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Insecurity risk

For mothers returning to teaching, the biggest hurdle is rediscovering their confidence at work. Adi Bloom reports on the help at hand

In the world of education, notorious for its near-daily barrage of Green Papers, White Papers, government initiatives and consultations on consultations, 16 years is a long time. This was the discovery that Fiona Wright made when she decided to resume her career as a secondary school teacher after taking time off to raise her four children.

Ms Wright had given up work in 1986 when her eldest daughter was born.

Sixteen years later, considering a return to the classroom, she realised there were few similarities between the job she had left and the one she was now hoping to find.

"All the administration is done on computer - I hadn't had to do that before," says the 44-year-old modern languages teacher. "And I was worried about kids' behaviour. People say parents have got a lot worse as well. And then there's the syllabus. What are SATs? What is the national curriculum?"

Luckily for her she lives in Hertfordshire, an authority which has built a reputation for helping returners to the classroom. It runs a weekly returners' club at its teacher centre at Wheathampstead which is well attended. But Ms Wright went on a 10-week course organised with Cambridge University designed to address returners' concerns. Combining lecture and seminar sessions with active classroom experience, the course provides people with an opportunity to brush up on the day-to-day routines and rebuild their confidence.

"We were all in the same boat, so you could ask any questions you wanted - because no one knew the answers. It really helps," says Ms Wright, who works at Nicholas Breakspear RC comprehensive in Saint Albans.

About 1,800 former teachers rejoin the profession every year. Some, like Ms Wright, return after an absence of more than a decade; others have been away from the chalkface for just one or two years.

In 2000, returners made up 2 per cent of the new teaching workforce.

Provisional data now suggests that this has risen to 3` per cent, a figure which the Teacher Training Agency hopes to maintain each year. To meet this goal, the agency has sponsored returners' courses around the country, often run in conjunction with local authorities. The aim is to encourage prospective returnees by helping them to overcome any initial fears about the changes that have taken place during their absence.

As an extra incentive, a training bursary of pound;1,500 is available for teachers who enrol on such a course, whether full-time, part-time or distance-learning. A childcare allowance of up to pound;1,800 will also be made available.

For many students, the childcare allowance is especially welcome- the majority of returners are mothers who have left teaching to raise a family.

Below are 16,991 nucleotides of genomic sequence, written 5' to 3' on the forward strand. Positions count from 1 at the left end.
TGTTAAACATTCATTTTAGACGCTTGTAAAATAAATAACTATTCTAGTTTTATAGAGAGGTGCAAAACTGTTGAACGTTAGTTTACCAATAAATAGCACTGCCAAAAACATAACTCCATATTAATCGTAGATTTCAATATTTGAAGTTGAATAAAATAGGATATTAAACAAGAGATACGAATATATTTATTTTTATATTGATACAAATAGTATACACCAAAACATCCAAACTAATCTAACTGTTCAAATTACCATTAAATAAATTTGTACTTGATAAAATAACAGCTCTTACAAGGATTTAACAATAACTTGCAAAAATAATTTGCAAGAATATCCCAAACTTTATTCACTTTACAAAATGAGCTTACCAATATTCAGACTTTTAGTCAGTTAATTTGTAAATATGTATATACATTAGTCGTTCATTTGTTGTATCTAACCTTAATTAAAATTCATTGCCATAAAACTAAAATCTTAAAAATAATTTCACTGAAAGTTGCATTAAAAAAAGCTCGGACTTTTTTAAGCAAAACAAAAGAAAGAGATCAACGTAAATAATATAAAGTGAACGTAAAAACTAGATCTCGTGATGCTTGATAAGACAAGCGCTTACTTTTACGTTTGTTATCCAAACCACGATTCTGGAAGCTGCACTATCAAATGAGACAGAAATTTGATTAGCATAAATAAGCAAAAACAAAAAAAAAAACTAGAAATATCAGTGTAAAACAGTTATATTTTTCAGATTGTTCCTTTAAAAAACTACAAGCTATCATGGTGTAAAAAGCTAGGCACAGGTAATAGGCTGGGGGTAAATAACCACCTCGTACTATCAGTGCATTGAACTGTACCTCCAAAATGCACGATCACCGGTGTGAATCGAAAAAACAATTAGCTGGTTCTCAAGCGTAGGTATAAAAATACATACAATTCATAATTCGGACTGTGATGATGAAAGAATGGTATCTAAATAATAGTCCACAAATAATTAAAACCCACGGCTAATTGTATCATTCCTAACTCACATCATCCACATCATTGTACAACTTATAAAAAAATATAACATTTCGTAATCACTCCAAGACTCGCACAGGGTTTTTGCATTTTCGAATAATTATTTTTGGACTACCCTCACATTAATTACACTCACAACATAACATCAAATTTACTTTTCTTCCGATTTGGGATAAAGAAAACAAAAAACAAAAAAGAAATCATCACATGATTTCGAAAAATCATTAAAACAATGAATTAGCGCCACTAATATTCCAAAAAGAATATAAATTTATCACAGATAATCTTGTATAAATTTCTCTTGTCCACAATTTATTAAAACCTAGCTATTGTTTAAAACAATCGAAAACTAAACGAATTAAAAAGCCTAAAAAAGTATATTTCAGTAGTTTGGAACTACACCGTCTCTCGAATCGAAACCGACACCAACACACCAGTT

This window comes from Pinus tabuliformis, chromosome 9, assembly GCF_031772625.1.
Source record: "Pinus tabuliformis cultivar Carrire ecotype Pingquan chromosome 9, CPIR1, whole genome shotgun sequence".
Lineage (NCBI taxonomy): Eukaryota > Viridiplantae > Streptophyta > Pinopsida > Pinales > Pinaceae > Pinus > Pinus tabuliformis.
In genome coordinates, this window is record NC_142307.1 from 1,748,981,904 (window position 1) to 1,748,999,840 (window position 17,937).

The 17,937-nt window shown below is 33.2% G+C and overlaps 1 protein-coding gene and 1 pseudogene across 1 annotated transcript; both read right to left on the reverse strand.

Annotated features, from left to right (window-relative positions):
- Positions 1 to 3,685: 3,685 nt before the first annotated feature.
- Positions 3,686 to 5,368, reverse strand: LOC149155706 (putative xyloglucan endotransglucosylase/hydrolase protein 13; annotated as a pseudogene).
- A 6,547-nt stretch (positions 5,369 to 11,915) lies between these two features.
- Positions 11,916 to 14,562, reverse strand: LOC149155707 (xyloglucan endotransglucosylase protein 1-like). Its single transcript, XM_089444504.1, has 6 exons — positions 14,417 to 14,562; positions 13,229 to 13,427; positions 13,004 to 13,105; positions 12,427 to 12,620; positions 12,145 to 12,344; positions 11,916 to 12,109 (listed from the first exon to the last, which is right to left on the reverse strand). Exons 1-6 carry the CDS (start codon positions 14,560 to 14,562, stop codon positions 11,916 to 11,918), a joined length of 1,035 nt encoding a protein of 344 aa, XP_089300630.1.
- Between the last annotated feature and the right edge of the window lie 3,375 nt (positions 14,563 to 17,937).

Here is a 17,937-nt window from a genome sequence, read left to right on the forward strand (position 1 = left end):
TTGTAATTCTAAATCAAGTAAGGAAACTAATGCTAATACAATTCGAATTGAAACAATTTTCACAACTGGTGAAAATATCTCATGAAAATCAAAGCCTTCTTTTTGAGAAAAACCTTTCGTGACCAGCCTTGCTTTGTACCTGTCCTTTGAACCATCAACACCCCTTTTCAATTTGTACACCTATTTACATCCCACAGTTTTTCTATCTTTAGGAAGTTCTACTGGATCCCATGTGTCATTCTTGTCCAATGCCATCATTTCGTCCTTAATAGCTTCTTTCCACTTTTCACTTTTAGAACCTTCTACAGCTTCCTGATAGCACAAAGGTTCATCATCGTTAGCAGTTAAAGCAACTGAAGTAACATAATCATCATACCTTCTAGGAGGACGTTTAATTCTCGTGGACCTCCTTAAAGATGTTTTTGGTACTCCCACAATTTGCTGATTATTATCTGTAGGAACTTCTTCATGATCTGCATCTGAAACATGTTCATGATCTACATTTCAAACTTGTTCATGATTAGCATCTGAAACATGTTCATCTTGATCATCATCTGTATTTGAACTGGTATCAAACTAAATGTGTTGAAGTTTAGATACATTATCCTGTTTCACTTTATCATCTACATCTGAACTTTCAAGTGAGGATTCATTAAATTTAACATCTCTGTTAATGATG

Others have taught abroad for an extended period, either in impoverished Third World schools or in select expat institutions that are equally far removed from the world of British education.

Returners also include those who have tried alternative career paths - either within or outside the education sector - before succumbing once more to the lure of the classroom. In times of economic difficulty in particular, many former teachers are drawn to the security that the profession offers.

"Among each cohort, there are those who leave for good reasons, and there are those who gave up teaching because they were no good," says Paul Chidgey, who runs a returners' course for Manchester City Council.

"Ten years down the line, they've forgotten how difficult it was, and how ineffectual they were. But you can't always tell who they are because most people have fears."

This fear, says Mr Chidgey, often springs from the unknown. By offering an introduction to the many new government strategies and innovations introduced in recent years, he aims to provide returners with enough confidence to allow them to continue their research independently. And many of the fears expressed by course participants can often be dispelled by introducing them back into the classroom.

"With many of the horror stories portrayed in the press, many people have specific fears about behaviour management," says Mr Chidgey. "But the vast majority of schools are good, the vast majority of teachers are effective, and the vast majority of pupils are responsive."

Many returners discover that feelings of insecurity are inevitable after an extended absence. When Alison Browne, a 32-year-old primary teacher, took up a post at a Hertfordshire school this autumn, she found that five years away from the job had taken its toll.

"I was nervous facing the class," she says. "I'd been raising my own daughter, but it had been a long time since I'd had to deal with 30 children all at once. It's a confidence thing."

But now she believes that her interim experiences actually enhanced her ability in the classroom.

"I used to spend endless hours doing stuff for school. But your priorities change. You get a bit more realistic about what you can do.

"Now I have my daughter, I find it easier to think of a whole mass of children as other people's babies. It hasn't changed how I treat them, but it's changed how I relate to their parents. I can empathise with them."

And Paul Chidgey agrees. Extra-curricular experience, he says, often means that returners can be a good investment for a school - a teacher who has raised a family or taken a world trip can be easier to retain.

"People are often better for having been away and acquired life skills - they're less likely to panic, better able to pace themselves," he says.

"Fundamentally, if you've been an effective teacher in your first career, you're likely to be effective during your second."

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